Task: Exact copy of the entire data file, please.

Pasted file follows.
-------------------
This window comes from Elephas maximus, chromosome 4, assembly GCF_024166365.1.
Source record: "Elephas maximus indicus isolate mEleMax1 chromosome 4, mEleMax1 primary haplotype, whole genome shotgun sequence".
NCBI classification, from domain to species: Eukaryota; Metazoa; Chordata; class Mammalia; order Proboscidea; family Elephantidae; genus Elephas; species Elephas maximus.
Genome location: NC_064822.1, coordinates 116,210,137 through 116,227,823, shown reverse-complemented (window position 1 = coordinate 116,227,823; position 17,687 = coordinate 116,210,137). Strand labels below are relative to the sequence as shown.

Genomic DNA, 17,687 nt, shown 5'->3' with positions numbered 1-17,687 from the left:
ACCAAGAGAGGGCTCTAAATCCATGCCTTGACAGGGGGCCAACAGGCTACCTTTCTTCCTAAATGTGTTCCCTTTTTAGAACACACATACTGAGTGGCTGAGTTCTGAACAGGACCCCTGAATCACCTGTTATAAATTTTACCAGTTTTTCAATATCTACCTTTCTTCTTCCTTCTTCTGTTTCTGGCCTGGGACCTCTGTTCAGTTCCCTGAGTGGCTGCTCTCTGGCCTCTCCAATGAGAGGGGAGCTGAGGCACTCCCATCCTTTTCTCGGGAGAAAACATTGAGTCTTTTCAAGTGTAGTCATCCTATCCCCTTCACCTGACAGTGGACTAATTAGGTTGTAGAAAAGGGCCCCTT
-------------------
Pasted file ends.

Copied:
This window comes from Elephas maximus, chromosome 4, assembly GCF_024166365.1.
Source record: "Elephas maximus indicus isolate mEleMax1 chromosome 4, mEleMax1 primary haplotype, whole genome shotgun sequence".
NCBI classification, from domain to species: Eukaryota; Metazoa; Chordata; class Mammalia; order Proboscidea; family Elephantidae; genus Elephas; species Elephas maximus.
Genome location: NC_064822.1, coordinates 116,210,137 through 116,227,823, shown reverse-complemented (window position 1 = coordinate 116,227,823; position 17,687 = coordinate 116,210,137). Strand labels below are relative to the sequence as shown.

Genomic DNA, 17,687 nt, shown 5'->3' with positions numbered 1-17,687 from the left:
ACCAAGAGAGGGCTCTAAATCCATGCCTTGACAGGGGGCCAACAGGCTACCTTTCTTCCTAAATGTGTTCCCTTTTTAGAACACACATACTGAGTGGCTGAGTTCTGAACAGGACCCCTGAATCACCTGTTATAAATTTTACCAGTTTTTCAATATCTACCTTTCTTCTTCCTTCTTCTGTTTCTGGCCTGGGACCTCTGTTCAGTTCCCTGAGTGGCTGCTCTCTGGCCTCTCCAATGAGAGGGGAGCTGAGGCACTCCCATCCTTTTCTCGGGAGAAAACATTGAGTCTTTTCAAGTGTAGTCATCCTATCCCCTTCACCTGACAGTGGACTAATTAGGTTGTAGAAAAGGGCCCCTT